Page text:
The total calories of the diet will be derived from the carbohydrates, the protein and the fats. Generally it is desirable that from about 12 to about 25% of the total calories be provided by the protein. For an enteral diet suitable sources of protein would include milk proteins, soy protein and others. It is also preferable to include 1-2% arginine. For a parenteral diet a combination of amino acids should be employed instead of the protein. These can include leucine, lysine, valine, isoleucine, phenylalanine, threonine, methionine, histidinine, tryptophan. These are considered the essential amino acids. Other non-essential amino acids can include glutamic acid, proline, aspartic acid, serine, arginine, alanine, glycine, glutamine and tyrosine. These are considered the non-essential amino acids. These would be provided generally in a total parental nutrition diet.
Further from about 10 to 70% of the total calories of the diet should be provided by the carbohydrate source. A wide variety of simple sugars can be used as a source of carbohydrates such as for example dextrose, fructose, sucrose and the like in combinations. Enteral diets should include complex carbohydrates such as corn starch and dextrins.
From about 20 to about 80% of the total calories of the diet should be derived from lipids. Generally 20 to 60% of the diet calories will be derived from lipid. From about 50 to about 100% and generally 50-70% of the calories of these lipids should be derived from linoleic acid. A major source of linoleic acid is safflower oil which contains from about 70 to about 85% linoleic acid. However, linoleic acid can be purchased and used.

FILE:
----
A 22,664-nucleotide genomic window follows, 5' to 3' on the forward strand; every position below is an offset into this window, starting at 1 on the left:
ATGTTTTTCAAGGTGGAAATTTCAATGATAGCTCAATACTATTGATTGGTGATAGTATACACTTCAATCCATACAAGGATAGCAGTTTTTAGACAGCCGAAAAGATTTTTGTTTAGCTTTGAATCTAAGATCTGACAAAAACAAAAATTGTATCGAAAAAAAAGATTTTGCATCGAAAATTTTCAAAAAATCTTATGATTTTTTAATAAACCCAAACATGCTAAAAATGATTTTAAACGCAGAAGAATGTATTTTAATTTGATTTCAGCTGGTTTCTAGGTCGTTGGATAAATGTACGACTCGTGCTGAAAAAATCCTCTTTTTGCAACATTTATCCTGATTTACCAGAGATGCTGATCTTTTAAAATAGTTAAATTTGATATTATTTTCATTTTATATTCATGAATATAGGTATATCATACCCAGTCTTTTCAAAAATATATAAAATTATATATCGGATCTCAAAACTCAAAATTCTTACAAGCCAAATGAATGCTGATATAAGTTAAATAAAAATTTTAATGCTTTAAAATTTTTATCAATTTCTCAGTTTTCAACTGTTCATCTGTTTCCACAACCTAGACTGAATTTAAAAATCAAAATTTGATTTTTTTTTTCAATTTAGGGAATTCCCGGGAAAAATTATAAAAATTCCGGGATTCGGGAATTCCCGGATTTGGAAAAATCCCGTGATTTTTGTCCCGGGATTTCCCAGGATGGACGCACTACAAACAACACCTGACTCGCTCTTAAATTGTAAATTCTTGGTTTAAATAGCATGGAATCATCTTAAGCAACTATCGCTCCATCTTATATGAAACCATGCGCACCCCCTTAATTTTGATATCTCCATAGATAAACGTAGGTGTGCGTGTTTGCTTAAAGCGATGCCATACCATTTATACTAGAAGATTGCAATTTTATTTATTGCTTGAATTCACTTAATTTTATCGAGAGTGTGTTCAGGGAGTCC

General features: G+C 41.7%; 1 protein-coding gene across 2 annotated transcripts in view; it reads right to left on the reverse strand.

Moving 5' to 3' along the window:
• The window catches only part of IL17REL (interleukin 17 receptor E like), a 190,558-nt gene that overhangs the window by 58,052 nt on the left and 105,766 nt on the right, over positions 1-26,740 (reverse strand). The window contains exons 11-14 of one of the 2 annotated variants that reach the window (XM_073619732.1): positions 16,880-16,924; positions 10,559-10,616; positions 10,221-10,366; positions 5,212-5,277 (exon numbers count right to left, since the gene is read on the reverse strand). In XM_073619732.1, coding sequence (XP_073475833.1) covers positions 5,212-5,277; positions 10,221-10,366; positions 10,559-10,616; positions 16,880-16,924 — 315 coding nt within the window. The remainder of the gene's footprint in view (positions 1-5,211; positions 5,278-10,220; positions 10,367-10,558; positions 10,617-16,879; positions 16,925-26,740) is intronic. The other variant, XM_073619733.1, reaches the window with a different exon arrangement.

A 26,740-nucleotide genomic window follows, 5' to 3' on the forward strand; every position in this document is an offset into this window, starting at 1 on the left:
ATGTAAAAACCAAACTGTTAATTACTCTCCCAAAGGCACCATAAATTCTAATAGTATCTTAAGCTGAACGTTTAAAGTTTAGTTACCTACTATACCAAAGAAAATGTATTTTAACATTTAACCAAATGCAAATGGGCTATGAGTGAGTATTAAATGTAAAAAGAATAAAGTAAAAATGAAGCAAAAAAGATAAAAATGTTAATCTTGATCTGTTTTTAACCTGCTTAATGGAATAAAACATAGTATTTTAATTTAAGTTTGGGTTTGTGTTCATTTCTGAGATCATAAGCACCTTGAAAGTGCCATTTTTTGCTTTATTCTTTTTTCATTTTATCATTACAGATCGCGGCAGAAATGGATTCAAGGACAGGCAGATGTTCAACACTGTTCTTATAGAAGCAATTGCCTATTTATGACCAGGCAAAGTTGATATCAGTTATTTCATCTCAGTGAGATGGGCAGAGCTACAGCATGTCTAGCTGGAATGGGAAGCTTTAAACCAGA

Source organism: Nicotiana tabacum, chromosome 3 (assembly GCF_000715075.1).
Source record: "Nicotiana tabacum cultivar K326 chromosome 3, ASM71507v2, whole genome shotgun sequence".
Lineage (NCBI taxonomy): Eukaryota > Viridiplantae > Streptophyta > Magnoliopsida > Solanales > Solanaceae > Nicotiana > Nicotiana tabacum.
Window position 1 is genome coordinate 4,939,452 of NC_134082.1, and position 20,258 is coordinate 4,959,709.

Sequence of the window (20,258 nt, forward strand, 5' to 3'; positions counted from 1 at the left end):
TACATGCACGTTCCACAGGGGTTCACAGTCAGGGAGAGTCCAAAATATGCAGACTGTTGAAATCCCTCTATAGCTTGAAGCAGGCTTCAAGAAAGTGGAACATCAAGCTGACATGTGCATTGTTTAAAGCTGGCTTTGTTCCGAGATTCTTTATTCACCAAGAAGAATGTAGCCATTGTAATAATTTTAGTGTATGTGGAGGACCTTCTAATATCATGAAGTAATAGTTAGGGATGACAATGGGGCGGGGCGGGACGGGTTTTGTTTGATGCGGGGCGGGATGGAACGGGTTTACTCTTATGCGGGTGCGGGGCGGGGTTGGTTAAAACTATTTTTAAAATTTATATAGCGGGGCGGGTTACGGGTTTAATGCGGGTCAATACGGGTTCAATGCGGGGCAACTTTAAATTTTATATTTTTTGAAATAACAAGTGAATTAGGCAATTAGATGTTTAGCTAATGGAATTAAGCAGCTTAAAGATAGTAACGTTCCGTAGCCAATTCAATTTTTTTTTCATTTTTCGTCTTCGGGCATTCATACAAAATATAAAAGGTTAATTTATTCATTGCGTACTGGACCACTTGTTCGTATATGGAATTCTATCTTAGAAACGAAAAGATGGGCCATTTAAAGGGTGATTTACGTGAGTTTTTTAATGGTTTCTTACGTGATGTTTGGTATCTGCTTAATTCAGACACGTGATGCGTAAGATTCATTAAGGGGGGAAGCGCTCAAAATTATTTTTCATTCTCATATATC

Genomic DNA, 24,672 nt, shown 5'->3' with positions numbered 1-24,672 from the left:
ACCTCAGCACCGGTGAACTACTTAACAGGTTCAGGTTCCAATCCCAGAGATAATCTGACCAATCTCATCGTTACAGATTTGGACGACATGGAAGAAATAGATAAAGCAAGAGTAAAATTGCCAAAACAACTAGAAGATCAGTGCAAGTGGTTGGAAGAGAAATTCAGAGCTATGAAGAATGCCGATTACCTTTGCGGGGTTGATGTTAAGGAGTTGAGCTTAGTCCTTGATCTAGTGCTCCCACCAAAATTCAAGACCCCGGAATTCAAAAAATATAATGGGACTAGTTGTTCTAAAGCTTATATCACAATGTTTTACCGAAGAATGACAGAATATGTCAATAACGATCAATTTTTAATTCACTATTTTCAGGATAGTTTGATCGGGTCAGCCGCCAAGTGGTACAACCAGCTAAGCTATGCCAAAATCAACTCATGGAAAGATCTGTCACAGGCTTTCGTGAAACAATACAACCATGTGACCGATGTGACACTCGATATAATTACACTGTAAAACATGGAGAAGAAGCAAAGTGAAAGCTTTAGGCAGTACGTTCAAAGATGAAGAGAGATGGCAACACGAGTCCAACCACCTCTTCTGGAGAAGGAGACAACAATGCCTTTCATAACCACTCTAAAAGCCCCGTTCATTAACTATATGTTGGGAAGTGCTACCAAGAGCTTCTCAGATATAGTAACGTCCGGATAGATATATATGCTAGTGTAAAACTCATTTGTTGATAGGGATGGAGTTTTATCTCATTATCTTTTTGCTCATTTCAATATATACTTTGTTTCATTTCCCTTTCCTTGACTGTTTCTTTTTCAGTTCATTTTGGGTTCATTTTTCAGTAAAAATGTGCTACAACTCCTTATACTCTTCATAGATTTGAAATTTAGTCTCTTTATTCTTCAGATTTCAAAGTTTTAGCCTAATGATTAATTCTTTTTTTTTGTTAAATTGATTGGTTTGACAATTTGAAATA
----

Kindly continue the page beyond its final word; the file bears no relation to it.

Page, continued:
In addition to the protein, carbohydrate and fatty acid the diet should include a source of vitamins as well as minerals. In particular the present invention should be relatively high in vitamin E. The diet should include about 100 to about 1,000 IU per day of vitamin E. Generally the amount of vitamin E will be about 100 to 300 IU per day until the day immediately prior to surgery when the amount of vitamin E should be increased to about 1,000 IU per day. In addition to vitamin E the diet of the present invention should include 5,000-10,000 IU micrograms retinol equivalents vitamin A per day, 400 IU per day of vitamin D, 1-5 grams per day of vitamin C, 0.4 milligrams of folic acid, 20 milligrams per day of niacin, 2 milligrams per day of riboflavin, 1.5 milligrams per day of thiamine, 2 milligrams per day of vitamin B6, 3 micrograms per day of vitamin B12, 1.5 grams per day of calcium, 1.5 grams per day of phosphorous, 150 micrograms per day of iodine, 10 milligrams per day of iron and 400 milligrams per day of magnesium. With the exception of the vitamin E the above components can be varied widely and/or eliminated without departing from the present invention.